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Enquire vs. Inquire

In this article you will learn the differences between Enquire and Inquire.

2:55 min read
  Angbeen Chaudhary  —  Grammar Tips
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She inquired about the library charges.

What do you make from the above sentence? Do you think the word inquired should maybe have started with an e except of an a? If you did, there is nothing wrong with you or your language skills as inquire and enquire are both widely used in English language and are often confused with other. The meanings, usage and difference between the two words are described below.

Inquire as verb:

Inquire is a commonly used verb in both official and unofficial circumstances where it implies to ask for some information from someone. The proprietor in inquired about the cottage prices. To ask about the health and well-being of someone, you inquire them. Angela inquired about her friend’s parents after the party. When a person asks to see or speak to another person, he/she inquires about them.

That was Mr. Paul enquiring for you, I told him he couldn't come in.

An investigation or a look into done by the investigators or police officers from a witness or a possible subject is called inquiry. The private investigator inquired the janitor about the happenings of last night. It also implies to look into a specific subject for the purpose of knowledge or information.

The task of political sociology is to enquire into the causes of political events.

Enquire as verb:


Originated from the Old French enquerre which means ‘to seek’, enquire is used in all the situations where inquire is utilized. In other words, enquire is another form of inquire.

The traditional distinction between the verbs enquire and inquire is that enquire is to be used for general senses of ‘ask’, while inquire is reserved for uses meaning ‘make a formal investigation’. There is one qualification to this. Some Britons make the distinction that enquire and its derivatives apply to informal queries, and inquire and its derivatives to formal investigations. In practice, however, enquire, and the associated noun enquiry, are more common in British English while inquire (and the noun inquiry) are more common in American English, but otherwise there is little discernible distinction in the way the words are used.

Enquire vs. Inquire



Gratl told the inquiry earlier that the federal government’s application is too broad. (Vancouver Sun)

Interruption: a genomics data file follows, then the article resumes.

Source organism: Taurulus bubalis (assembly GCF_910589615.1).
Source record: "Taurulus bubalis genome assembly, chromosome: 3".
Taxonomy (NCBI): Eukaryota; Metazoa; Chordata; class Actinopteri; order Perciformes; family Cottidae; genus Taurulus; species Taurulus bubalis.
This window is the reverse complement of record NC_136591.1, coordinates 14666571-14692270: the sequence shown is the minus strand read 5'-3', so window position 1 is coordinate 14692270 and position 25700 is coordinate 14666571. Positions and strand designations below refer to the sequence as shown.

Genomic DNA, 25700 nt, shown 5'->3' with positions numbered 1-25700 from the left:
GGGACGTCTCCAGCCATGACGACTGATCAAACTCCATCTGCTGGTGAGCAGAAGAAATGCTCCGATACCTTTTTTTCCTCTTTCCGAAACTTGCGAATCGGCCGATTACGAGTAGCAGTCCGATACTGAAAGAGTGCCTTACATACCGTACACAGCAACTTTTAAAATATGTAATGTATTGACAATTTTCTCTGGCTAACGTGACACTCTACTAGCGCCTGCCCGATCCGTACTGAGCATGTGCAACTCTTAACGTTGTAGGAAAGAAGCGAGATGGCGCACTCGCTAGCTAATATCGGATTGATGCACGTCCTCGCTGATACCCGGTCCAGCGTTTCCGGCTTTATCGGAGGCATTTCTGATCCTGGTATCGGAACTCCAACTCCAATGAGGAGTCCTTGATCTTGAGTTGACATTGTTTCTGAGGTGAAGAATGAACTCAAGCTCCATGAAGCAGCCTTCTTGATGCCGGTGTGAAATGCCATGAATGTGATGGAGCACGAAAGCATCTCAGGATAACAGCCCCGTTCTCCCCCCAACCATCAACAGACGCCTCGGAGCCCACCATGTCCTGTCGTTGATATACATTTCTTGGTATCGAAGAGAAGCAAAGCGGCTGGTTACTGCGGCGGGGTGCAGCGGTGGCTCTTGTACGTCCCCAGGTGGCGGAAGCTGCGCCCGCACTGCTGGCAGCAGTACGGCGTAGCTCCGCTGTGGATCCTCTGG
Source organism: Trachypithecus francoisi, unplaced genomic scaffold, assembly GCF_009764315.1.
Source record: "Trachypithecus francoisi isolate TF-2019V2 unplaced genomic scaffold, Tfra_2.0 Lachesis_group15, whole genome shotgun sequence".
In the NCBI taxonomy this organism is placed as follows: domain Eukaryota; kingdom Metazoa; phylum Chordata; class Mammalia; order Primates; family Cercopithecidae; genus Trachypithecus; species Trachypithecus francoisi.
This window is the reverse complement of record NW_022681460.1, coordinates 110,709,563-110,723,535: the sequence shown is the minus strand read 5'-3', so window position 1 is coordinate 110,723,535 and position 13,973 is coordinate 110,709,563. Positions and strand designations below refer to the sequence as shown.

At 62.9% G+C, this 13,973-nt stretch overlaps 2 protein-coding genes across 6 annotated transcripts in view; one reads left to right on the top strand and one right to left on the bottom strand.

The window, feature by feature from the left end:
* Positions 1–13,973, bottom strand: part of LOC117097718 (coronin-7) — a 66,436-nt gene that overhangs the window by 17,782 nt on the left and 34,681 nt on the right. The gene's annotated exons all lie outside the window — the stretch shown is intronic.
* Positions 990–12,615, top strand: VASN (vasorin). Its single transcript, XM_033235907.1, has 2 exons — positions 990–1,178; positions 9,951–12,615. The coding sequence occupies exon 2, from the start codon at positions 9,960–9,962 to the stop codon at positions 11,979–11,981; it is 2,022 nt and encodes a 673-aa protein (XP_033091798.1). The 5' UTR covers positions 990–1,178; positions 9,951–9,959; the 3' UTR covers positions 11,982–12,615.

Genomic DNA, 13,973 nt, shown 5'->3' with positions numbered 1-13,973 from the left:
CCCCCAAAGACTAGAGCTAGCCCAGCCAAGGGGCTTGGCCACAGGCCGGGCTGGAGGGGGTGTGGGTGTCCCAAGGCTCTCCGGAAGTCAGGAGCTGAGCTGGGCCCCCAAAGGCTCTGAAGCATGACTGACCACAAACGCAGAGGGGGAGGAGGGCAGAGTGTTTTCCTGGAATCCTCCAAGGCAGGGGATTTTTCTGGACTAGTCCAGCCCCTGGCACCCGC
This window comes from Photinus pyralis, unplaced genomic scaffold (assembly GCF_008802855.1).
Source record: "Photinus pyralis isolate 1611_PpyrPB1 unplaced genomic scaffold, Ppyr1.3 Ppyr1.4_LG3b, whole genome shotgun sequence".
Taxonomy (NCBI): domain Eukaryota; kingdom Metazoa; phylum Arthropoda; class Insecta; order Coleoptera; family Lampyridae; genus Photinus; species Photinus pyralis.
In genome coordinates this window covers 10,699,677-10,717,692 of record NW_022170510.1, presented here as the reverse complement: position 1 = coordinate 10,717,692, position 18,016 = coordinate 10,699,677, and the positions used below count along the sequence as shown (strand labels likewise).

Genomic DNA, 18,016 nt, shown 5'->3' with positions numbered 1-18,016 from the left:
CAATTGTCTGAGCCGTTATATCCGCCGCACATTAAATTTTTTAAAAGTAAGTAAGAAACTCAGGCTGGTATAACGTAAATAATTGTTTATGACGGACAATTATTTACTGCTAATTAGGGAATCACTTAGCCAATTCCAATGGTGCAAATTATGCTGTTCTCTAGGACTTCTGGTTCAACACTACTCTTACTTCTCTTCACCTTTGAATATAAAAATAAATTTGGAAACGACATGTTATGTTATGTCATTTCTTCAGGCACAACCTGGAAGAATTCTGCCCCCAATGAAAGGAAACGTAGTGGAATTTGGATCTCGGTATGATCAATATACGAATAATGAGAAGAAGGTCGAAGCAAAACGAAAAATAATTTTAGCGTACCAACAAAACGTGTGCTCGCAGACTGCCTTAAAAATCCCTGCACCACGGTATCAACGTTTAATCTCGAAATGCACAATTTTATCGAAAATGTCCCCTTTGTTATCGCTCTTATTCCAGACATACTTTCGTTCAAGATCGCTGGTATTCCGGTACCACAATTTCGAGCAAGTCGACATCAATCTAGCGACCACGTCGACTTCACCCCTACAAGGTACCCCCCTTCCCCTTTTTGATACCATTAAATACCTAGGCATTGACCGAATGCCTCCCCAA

A criminal inquiry into phone-hacking at the News of the World could be reopened and staff prosecuted following legal action by some of its alleged victims. (Guardian)

Talks not serious, but Rockies inquire about Rangers all-star Young (Denver Post)

One of the vintner’s shareholders sought to inquire about a wallaby pictured among the vine. (Sydney Morning Herald)

Peering at me, he enquires casually: “They don’t applaud at the end of a film in the cinema very often these days, do they?” (The Guardian)

Redmayne, always assiduously polite and attentive, enquires and finds my situation has changed, too – though no Oscar yet. (The Guardian)

"I have always had an enquiring mind so I know I will be inspired by the great houses we visit," she said. (BBC)

Inquire or Enquire:

All there is to know about these two words is that they both mean the same thing that is question or seek something. Enquire with an e is more common in British English while, inquire with an I is widely used in American English. If you are a proud Brit you might also want to use the inquire for formal inquiries and enquire for casual ask outs.

Are you still inquiring about the difference between the words enquire and inquire?

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1 Comment
  • GrammarNaziMike
    Wow, Angbeen, your explanation of the meanings and uses of "enquire" and "inquire" is riddled with errors; typographical, grammatical and just plain FACTUAL.
    One example (of many): Inquire is NOT a transitive verb. You don't "inquire" someone... you inquire ABOUT them... or OF them.
    Also, (again, one of many instances) have a look at your second sentence. You meant "instead of an a", not "except".
    You need to either return to English grammar classes or hire an editor!
    LikeReply 33 years ago


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